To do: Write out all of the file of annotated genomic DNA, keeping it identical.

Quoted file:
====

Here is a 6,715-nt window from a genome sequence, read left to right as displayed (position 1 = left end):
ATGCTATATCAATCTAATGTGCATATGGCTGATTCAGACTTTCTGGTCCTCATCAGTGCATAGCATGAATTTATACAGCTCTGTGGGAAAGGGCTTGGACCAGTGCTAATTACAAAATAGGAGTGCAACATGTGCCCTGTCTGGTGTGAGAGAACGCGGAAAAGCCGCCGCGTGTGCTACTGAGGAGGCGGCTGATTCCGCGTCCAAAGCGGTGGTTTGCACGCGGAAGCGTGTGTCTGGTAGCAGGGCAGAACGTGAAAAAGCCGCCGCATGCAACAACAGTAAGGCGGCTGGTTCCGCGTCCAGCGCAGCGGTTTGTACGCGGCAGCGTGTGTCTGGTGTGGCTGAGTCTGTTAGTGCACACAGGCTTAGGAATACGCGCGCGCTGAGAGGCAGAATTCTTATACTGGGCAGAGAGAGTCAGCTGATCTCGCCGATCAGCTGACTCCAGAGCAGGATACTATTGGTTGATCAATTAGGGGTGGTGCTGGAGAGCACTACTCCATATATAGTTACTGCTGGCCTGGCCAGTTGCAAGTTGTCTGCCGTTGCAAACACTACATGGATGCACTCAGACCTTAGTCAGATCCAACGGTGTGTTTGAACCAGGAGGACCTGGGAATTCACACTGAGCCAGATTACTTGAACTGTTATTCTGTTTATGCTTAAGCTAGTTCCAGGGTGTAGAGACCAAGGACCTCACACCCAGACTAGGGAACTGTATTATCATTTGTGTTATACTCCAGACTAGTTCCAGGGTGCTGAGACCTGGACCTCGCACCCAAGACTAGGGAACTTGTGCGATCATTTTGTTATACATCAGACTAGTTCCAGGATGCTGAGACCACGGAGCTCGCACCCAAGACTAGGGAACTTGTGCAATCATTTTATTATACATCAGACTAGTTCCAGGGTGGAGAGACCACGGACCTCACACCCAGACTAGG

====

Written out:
Here is a 6,715-nt window from a genome sequence, read left to right as displayed (position 1 = left end):
ATGCTATATCAATCTAATGTGCATATGGCTGATTCAGACTTTCTGGTCCTCATCAGTGCATAGCATGAATTTATACAGCTCTGTGGGAAAGGGCTTGGACCAGTGCTAATTACAAAATAGGAGTGCAACATGTGCCCTGTCTGGTGTGAGAGAACGCGGAAAAGCCGCCGCGTGTGCTACTGAGGAGGCGGCTGATTCCGCGTCCAAAGCGGTGGTTTGCACGCGGAAGCGTGTGTCTGGTAGCAGGGCAGAACGTGAAAAAGCCGCCGCATGCAACAACAGTAAGGCGGCTGGTTCCGCGTCCAGCGCAGCGGTTTGTACGCGGCAGCGTGTGTCTGGTGTGGCTGAGTCTGTTAGTGCACACAGGCTTAGGAATACGCGCGCGCTGAGAGGCAGAATTCTTATACTGGGCAGAGAGAGTCAGCTGATCTCGCCGATCAGCTGACTCCAGAGCAGGATACTATTGGTTGATCAATTAGGGGTGGTGCTGGAGAGCACTACTCCATATATAGTTACTGCTGGCCTGGCCAGTTGCAAGTTGTCTGCCGTTGCAAACACTACATGGATGCACTCAGACCTTAGTCAGATCCAACGGTGTGTTTGAACCAGGAGGACCTGGGAATTCACACTGAGCCAGATTACTTGAACTGTTATTCTGTTTATGCTTAAGCTAGTTCCAGGGTGTAGAGACCAAGGACCTCACACCCAGACTAGGGAACTGTATTATCATTTGTGTTATACTCCAGACTAGTTCCAGGGTGCTGAGACCTGGACCTCGCACCCAAGACTAGGGAACTTGTGCGATCATTTTGTTATACATCAGACTAGTTCCAGGATGCTGAGACCACGGAGCTCGCACCCAAGACTAGGGAACTTGTGCAATCATTTTATTATACATCAGACTAGTTCCAGGGTGGAGAGACCACGGACCTCACACCCAGACTAGG